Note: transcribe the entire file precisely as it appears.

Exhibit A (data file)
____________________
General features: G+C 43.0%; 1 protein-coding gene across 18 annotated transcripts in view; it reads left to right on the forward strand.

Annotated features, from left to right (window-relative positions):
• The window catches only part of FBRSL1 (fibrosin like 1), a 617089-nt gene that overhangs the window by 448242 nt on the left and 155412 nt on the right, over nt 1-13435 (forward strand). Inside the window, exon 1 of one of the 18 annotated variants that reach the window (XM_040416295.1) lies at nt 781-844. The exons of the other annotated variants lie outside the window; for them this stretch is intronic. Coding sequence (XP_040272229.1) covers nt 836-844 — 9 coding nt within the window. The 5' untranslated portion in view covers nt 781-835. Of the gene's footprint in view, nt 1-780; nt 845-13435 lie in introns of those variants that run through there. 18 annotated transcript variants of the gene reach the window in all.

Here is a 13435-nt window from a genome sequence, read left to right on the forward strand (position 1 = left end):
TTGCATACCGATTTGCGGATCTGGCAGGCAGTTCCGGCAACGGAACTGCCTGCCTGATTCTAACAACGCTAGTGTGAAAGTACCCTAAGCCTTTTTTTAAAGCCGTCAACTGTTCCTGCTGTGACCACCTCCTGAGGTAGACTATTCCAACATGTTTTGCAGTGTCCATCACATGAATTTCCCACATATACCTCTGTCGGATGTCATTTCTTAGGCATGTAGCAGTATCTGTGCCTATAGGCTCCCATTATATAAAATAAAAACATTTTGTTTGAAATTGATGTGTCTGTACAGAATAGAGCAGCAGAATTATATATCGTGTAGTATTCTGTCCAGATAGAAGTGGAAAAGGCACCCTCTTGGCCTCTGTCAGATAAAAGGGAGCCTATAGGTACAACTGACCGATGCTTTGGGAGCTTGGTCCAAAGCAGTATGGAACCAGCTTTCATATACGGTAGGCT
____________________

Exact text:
General features: G+C 43.0%; 1 protein-coding gene across 18 annotated transcripts in view; it reads left to right on the forward strand.

Annotated features, from left to right (window-relative positions):
• The window catches only part of FBRSL1 (fibrosin like 1), a 617089-nt gene that overhangs the window by 448242 nt on the left and 155412 nt on the right, over nt 1-13435 (forward strand). Inside the window, exon 1 of one of the 18 annotated variants that reach the window (XM_040416295.1) lies at nt 781-844. The exons of the other annotated variants lie outside the window; for them this stretch is intronic. Coding sequence (XP_040272229.1) covers nt 836-844 — 9 coding nt within the window. The 5' untranslated portion in view covers nt 781-835. Of the gene's footprint in view, nt 1-780; nt 845-13435 lie in introns of those variants that run through there. 18 annotated transcript variants of the gene reach the window in all.

Here is a 13435-nt window from a genome sequence, read left to right on the forward strand (position 1 = left end):
TTGCATACCGATTTGCGGATCTGGCAGGCAGTTCCGGCAACGGAACTGCCTGCCTGATTCTAACAACGCTAGTGTGAAAGTACCCTAAGCCTTTTTTTAAAGCCGTCAACTGTTCCTGCTGTGACCACCTCCTGAGGTAGACTATTCCAACATGTTTTGCAGTGTCCATCACATGAATTTCCCACATATACCTCTGTCGGATGTCATTTCTTAGGCATGTAGCAGTATCTGTGCCTATAGGCTCCCATTATATAAAATAAAAACATTTTGTTTGAAATTGATGTGTCTGTACAGAATAGAGCAGCAGAATTATATATCGTGTAGTATTCTGTCCAGATAGAAGTGGAAAAGGCACCCTCTTGGCCTCTGTCAGATAAAAGGGAGCCTATAGGTACAACTGACCGATGCTTTGGGAGCTTGGTCCAAAGCAGTATGGAACCAGCTTTCATATACGGTAGGCT